You agree that the use of this website and all information and content contained herein is at your own risk and there is no warranty expressly made herein.
You agree to hold Scott A. Stoll and www.stolloween.com harmless for any property damage, personal injury and/or death, or any other loss or damage that may result from the use of the following information, tools, materials and/or techniques.
Questions or comments should be sent to email@example.com.
Another approach to making papier mache pumpkins using recycled cardboard to create a simple armature that can be papier mached.
This technique is great for making smaller pumpkins perfect for tabletop or mantle displays. The armature technique is simple and very dependable allowing you to create your very pumpkin patch with relative ease.
To build the armature you will need some recycled corrugated cardboard, recycled cereal boxes, recycled newspaper, masking tape and hot glue.
You will need to cut two circles from corrugated cardboard, 16 one inch wide strips from cereal boxes and make one center support by rolling newspaper into a tube and securing with masking tape. The sizes of each of these pieces will determine the final shape of your pumpkin.
For the purpose of this instructional lets start by making a short squatty pumpkin, the sizes of the pieces used to make the armature for the pumpkin shown are as follows:
Corrugated cardboard circles are 6 inches in diameter, you will need two.
Cereal box strips are one inch wide and 10 ½ inches long, you will need 16.
Rolled newspaper tube is six inches long.
Using hot glue attach the newspaper tube to the center of each corrugated cardboard circle creating something that looks like a dumbbell.
A felt tip pen was used divide the circle into eight equal sections.
The hot glue gun is used to attach eight of the cereal box strips to the bottom circle, the marks on the cardboard are used to position the strips evenly around the edge of the circle.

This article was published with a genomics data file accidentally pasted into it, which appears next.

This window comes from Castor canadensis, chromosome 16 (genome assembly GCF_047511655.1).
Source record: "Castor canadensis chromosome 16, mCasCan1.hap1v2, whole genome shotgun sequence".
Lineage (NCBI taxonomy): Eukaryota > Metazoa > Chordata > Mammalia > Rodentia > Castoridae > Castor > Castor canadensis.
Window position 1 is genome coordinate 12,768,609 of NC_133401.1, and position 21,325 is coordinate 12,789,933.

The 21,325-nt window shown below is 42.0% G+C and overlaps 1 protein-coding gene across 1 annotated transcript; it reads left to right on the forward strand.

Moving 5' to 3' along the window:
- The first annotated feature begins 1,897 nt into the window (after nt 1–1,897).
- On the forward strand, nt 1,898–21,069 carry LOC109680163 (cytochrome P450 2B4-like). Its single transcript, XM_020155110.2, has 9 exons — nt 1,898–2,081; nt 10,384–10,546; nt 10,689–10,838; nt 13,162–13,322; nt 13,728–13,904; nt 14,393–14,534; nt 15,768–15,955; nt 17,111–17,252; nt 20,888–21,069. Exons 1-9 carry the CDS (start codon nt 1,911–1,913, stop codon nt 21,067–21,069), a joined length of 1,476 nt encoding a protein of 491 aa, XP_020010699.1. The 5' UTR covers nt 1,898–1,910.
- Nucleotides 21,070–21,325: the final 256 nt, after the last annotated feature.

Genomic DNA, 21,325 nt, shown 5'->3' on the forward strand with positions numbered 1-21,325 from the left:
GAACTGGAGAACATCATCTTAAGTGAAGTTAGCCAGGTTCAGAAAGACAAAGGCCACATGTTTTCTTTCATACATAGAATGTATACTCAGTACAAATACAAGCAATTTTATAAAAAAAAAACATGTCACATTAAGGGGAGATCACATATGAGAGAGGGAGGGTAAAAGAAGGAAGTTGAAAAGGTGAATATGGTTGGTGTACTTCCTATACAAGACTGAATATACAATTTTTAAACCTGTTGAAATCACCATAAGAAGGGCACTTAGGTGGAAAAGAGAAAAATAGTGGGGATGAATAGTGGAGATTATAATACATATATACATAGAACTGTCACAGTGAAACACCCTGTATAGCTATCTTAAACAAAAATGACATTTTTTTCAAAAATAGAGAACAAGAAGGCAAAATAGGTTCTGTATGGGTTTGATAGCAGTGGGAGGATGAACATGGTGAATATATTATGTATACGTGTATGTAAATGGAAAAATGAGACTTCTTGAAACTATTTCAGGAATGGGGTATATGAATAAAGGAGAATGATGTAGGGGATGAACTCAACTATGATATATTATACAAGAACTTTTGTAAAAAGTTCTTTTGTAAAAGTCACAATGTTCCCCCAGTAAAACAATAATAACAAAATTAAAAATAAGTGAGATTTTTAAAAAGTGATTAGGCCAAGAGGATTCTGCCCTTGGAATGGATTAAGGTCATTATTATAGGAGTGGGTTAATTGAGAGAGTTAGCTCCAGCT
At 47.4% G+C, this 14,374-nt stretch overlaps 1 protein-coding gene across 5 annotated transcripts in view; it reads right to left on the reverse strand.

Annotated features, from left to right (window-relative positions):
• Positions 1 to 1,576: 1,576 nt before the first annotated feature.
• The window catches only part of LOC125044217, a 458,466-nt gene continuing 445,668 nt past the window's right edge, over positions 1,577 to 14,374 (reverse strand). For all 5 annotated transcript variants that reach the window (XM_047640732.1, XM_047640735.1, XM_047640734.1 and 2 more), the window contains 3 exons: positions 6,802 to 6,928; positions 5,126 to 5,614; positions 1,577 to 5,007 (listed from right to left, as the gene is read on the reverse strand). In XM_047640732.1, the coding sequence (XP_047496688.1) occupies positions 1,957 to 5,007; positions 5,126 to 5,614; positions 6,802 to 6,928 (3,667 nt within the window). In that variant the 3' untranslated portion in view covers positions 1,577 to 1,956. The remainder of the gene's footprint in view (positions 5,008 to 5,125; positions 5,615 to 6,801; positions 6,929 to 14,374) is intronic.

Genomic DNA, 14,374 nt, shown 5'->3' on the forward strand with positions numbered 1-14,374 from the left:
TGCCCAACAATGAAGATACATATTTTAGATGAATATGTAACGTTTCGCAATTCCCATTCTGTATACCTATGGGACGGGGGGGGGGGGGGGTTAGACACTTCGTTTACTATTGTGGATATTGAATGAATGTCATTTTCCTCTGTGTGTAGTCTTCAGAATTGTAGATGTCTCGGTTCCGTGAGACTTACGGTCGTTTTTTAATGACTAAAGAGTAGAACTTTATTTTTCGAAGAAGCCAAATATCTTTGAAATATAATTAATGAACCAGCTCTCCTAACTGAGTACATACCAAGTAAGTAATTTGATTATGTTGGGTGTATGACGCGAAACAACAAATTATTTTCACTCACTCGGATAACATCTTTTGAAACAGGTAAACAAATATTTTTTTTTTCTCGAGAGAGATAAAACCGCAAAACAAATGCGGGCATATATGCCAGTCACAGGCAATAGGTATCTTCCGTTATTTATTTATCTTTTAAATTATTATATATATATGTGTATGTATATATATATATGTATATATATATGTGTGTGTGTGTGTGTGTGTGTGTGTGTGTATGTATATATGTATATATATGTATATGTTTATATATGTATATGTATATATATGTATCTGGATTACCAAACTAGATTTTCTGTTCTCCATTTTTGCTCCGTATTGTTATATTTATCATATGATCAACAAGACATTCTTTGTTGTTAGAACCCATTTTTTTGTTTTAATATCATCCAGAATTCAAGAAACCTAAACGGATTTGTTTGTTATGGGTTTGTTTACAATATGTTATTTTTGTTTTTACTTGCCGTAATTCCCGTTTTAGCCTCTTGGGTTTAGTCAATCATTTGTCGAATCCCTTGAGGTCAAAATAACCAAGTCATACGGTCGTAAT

Next attach the strips to the top circle using the same method. You now have the basic size and shape of your pumpkin.
Attach the remaining eight strips in between the eight strips already glued in place.
These last eight strips form the indentation or ridges in the pumpkin and should be recessed about one inch when compared to the first eight strips attached.
The top view photo shows placement of the cereal box strips.
Varying the size of circles, strip and center support can yield many differently shaped pumpkins...experiment with creating different shapes.
The final step involved before the papier mache can be applied is to weave about one inch strips of newspaper in and out between the cereal box strips.
One strip was weaved around the center of the pumpkin, a second on the top half and a third on the bottom half.
The weaved newspaper creates a solid surface for the papier mache strips as well as strengthens the armature.
Using newspaper strips soaked in papier mache paste (flour+white glue+liquid starch+ water) the entire pumpkin armature is covered with two or three layers of newspaper then allowed to dry.
Once the pumpkin shell completely dried a face was drawn on using a felt tip marker.
The eyes, nose and mouth were cut out using a sharp knife then small strips of newspaper were papier mached over the cut edges.
The additional papier mache strips strengthens the facial area of the pumpkin and gives a clean finished look to the jack o’ lantern face.
The piece was then allowed to dry.
Next the lid is cut from the top of the pumpkin using a sharp blade.
A stem is added to the lid by hot gluing a short piece of rolled up newspaper in the center.
Homemade papier mache clay was used (paste + cellulose fiber insulation) add form and texture to the lid and stem.
Twisted stems were created by wrapping newspaper around a piece of wire, bending to desired shape and hot gluing to the lid.
The lid is set aside to dry separately.
While the lid is drying additional detailing was performed on the face.
The same techniques are used as in my trash bag method including adding dimension to the eyes, nose and mouth using small pieces of recycled cardboard.
Homemade papier clay was then applied over the strip mache to add dimension, texture and strength. Both the lid and pumpkin were allowed to dry.
Once both the pumpkin and the lid have completely dried the next step is make the lid fit securely onto the top of the pumpkin.
This is accomplished by adding about ½ inch of papier mache clay around the perimeter of where the lid was removed.
The additional clay was smooth and blended into the pumpkin surface then a piece of clear plastic was placed over the opening.
The lid is then put back on to of the pumpkin (sitting on the clear plastic) and a small amount of pressure was used to push it into the clay.
The small amount of pressure sinks the lid into the plastic covered clay creating a precise fit for the lid.
Let dry for about 12 hours before removing the lid and the plastic, then allow to dry completely.
The final step prior to painting is to remove the rolled newspaper support tube from the center of the pumpkin.
A small hole was cut into the bottom of the pumpkin to allow access for lights.
The pumpkins were painted with a base coat of flat black exterior latex paint then dry brushed with orange latex paint.
Addition shades of brown, green and yellow acrylic paint for highlight and shadow.
The pumpkins were then sealed with spar urethane.